A question of semantics

·3 min read

Two months ago, residents of Carbonear were protesting perceived plans for cuts at their hospital under changes proposed by the Health Accord task force.

Mayors in the area feared they’d lose services such as surgeries and dialysis if the facility was reclassified as a community hospital instead of a regional one.

That, says Dr. Pat Parfrey, was an unfortunate case of miscommunication.

“People were up in arms in Carbonear, but we went and we did town halls, not only with the staff but with the people of Carbonear,” said Parfrey, who co-chairs the task force along with Sister Elizabeth Davis. “They had misinterpreted what we were suggesting should happen and had anticipated that we were going to recommend that surgery shouldn’t be undertaken in Carbonear. That’s not the case whatsoever.”

Carbonear Mayor Frank Butt says residents had good reason to be concerned.

It all stemmed from a slide included in a presentation by the task force that referred to three categories of hospitals: community, regional and tertiary.

“A community hospital, if you look it up, it means you’re going to have less this, less that. It’s going to be a community hospital, not a general hospital,” Butt said this week.

The slide even seemed to suggest surgeries would be the purview of regional hospitals only, of which the province would basically have three under the proposed framework. Carbonear wouldn’t be one of them.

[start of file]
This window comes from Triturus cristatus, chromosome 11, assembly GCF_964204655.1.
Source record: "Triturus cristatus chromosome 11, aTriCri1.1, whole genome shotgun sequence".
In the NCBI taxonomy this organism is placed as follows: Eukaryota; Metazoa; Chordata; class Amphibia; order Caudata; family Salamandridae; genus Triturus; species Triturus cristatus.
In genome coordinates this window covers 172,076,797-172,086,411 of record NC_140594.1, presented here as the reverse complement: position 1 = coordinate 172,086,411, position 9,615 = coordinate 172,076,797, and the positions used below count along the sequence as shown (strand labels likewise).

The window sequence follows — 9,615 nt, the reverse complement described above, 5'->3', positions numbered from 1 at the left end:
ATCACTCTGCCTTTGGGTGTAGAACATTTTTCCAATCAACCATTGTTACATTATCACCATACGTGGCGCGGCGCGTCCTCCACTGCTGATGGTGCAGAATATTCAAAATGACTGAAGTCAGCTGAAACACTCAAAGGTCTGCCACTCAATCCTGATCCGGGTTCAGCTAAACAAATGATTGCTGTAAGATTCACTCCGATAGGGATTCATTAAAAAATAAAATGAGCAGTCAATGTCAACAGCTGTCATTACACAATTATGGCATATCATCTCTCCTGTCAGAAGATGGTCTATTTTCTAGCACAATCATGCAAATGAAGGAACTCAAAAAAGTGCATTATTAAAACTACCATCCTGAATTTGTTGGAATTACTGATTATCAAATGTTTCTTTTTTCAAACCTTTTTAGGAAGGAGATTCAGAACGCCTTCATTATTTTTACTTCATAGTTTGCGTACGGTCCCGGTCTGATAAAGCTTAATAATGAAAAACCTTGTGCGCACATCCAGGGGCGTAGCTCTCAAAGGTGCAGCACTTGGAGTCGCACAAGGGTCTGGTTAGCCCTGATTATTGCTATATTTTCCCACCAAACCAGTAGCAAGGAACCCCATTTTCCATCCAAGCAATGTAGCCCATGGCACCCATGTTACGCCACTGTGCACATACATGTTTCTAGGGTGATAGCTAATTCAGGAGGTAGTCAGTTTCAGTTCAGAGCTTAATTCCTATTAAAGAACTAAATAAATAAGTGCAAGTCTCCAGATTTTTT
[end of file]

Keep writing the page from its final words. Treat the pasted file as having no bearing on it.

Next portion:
Butt says he and other residents were subsequently reassured the terminology being used would not mean cuts in services. He says Sister Davis was particularly forceful.

“’Frank,’ she said. ‘What part of “there will be no reduction in services at the Carbonear General Hospital” did you not understand?’” he recalled with a chuckle.

Parfrey admits it’s been a challenge sometimes getting across what the purpose of the task force is. The Carbonear scare was one example.

“I think it derived from the way that we started the engagement process,” he said this week. “We said this was a framework for a discussion about services in hospitals. From our perspective it was a true engagement process where nothing was carved in stone, but the people themselves, when they read that, went to the endgame and said this is what they’re going to do.”

The primary work of the task force is coming to a close, with one more round of town halls planned for next week before a final report is issued around mid-December.

In January, he said, organizers will go to the public one last time and then finalize a plan of action that will serve as a blueprint for changes to Newfoundland and Labrador’s health and social systems over the next 10 years.

“There’s a lot of things that can start in the next year, if there’s a will to do so,” he said.

Parfrey says any significant initiatives under the Health Accord will need some form of startup cash.

“Any change that’s necessary is going to require upfront investment before you get the reward from it,” he said.

For a province swimming in debt, that may seem like a tall order, but Parfrey says they’re not necessarily looking in that direction.

“There are a lot of things that the federal government has interest in that will directly apply to the health accord,” he said. “They’re interested in poverty reduction, they’re interested in climate change, they’re interested in primary care and community teams, they’re interested in the aging population, they’re interested in digital technology. All those things overlap with where we want to go.”

Part of the task force’s goal is to develop a strategic approach to dealing with the federal government.

“That’s really the biggest source of new money.”

Peter Jackson, Local Journalism Initiative Reporter, The Telegram

Our goal is to create a safe and engaging place for users to connect over interests and passions. In order to improve our community experience, we are temporarily suspending article commenting